The tanking Chinese stock market may have strengthened the opposition to President Xi Jinping, but Beijing is still pursuing its regional ambitions. Australian analysts say that Beijing is fast solidifying its hold on territory in the South China Sea, the Sydney Morning Herald reports:
China has won the first round of its contest for control in the South China Sea by completing construction of an archipelago of artificial islands, say senior Australian sources.
And there is little that will stop China from winning the next round, too, as an indecisive US Administration and allies including Australia struggle to follow through on earlier promises to challenge unlawful Chinese claims with “freedom of navigation” exercises, the sources say.
By 2017, military analysts expect China will have equipped its new sand islands with ports, barracks, battlements, artillery, air strips and long-range radar systems that will enable it to project military and paramilitary power into the furthest and most hotly-contested reaches of the South China Sea.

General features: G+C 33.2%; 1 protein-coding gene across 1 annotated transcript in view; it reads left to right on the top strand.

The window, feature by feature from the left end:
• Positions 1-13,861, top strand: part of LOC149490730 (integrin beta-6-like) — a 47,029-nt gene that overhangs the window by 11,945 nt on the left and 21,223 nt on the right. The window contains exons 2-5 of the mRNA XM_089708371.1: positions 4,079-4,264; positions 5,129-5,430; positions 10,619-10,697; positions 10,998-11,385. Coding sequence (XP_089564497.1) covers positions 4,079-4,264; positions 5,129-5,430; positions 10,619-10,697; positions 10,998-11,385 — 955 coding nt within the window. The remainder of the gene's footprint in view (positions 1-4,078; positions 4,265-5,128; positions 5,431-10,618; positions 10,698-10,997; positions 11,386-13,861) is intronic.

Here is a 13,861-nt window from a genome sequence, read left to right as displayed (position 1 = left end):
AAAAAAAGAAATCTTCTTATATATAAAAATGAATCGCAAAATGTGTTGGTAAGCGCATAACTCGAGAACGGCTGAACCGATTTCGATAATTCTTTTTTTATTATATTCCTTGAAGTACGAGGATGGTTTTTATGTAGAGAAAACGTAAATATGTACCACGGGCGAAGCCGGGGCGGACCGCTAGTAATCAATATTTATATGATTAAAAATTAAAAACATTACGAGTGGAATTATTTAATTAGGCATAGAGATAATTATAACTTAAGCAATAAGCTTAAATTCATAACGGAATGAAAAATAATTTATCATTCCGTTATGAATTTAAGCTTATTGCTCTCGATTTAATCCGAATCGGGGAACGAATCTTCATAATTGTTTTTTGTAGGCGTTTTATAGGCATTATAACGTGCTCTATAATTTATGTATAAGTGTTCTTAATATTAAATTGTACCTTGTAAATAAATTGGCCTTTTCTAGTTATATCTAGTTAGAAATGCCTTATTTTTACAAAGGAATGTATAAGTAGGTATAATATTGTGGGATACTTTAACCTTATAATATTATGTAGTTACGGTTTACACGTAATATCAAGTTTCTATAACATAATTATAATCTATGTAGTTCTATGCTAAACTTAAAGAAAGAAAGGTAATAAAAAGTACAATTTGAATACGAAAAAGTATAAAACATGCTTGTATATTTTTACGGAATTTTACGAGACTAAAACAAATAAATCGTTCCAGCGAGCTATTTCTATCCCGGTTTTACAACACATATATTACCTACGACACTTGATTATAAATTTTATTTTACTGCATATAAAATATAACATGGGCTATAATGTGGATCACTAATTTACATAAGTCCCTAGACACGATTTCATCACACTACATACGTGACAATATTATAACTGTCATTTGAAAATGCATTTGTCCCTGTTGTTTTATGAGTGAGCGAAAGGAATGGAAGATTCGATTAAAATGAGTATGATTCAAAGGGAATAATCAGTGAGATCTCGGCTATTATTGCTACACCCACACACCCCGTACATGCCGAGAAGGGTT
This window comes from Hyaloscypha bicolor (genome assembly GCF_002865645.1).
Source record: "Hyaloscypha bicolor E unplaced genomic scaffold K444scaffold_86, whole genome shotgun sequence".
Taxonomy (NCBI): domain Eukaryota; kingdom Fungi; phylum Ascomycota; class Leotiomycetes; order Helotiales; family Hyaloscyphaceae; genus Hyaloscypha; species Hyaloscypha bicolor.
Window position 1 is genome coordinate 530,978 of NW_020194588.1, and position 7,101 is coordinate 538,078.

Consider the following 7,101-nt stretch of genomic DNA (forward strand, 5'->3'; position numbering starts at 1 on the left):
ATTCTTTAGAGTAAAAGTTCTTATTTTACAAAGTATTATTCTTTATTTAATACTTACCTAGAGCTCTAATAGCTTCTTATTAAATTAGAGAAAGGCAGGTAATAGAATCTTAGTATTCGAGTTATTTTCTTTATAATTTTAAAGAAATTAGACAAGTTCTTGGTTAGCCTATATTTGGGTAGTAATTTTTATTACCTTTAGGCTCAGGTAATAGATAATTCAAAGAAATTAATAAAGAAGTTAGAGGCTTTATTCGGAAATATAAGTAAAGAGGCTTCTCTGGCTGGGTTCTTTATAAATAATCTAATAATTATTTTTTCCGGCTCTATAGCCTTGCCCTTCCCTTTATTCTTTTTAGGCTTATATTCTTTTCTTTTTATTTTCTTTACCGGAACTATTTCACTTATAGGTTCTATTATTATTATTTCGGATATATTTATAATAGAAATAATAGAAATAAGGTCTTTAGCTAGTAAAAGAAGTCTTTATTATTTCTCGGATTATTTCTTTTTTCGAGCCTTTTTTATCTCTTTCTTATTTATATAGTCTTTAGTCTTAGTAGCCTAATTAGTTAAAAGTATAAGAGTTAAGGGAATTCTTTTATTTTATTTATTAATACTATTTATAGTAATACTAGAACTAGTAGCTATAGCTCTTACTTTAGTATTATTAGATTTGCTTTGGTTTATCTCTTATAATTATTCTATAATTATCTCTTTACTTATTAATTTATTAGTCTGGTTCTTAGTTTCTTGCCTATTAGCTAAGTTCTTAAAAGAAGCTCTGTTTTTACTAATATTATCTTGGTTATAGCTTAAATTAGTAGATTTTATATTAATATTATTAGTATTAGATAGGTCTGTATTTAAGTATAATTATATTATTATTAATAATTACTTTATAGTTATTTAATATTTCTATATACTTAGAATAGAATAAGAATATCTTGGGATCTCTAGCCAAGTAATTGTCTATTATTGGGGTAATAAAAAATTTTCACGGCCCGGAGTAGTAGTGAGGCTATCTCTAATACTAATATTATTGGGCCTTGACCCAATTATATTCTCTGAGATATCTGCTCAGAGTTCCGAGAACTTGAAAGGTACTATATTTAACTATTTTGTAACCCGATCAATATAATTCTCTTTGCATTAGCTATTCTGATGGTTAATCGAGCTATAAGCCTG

Meanwhile, the Guardian reported yesterday that the Japanese defense ministry has requested the largest military budget in the country’s history, as the country grows increasingly worried about Chinese encroachment:
Japan had been making annual cuts to its defence budget for a decade up to 2013. The increases since then reflect its growing anxiety about China’s expanding naval reach. The rise is also in line with Japan’s more assertive defence policy under the conservative prime minister, Shinzo Abe, as he seeks to check Chinese influence and expand the scope of his country’s military.
As we’ve said before, U.S. allies in Asia, chief among them Japan—though none of them are strong enough to take on Beijing alone—together can form a net around an ever more assertive China. But if America’s strength isn’t there to reinforce the net, the strategy doesn’t work. For the moment, few seem to believe it is.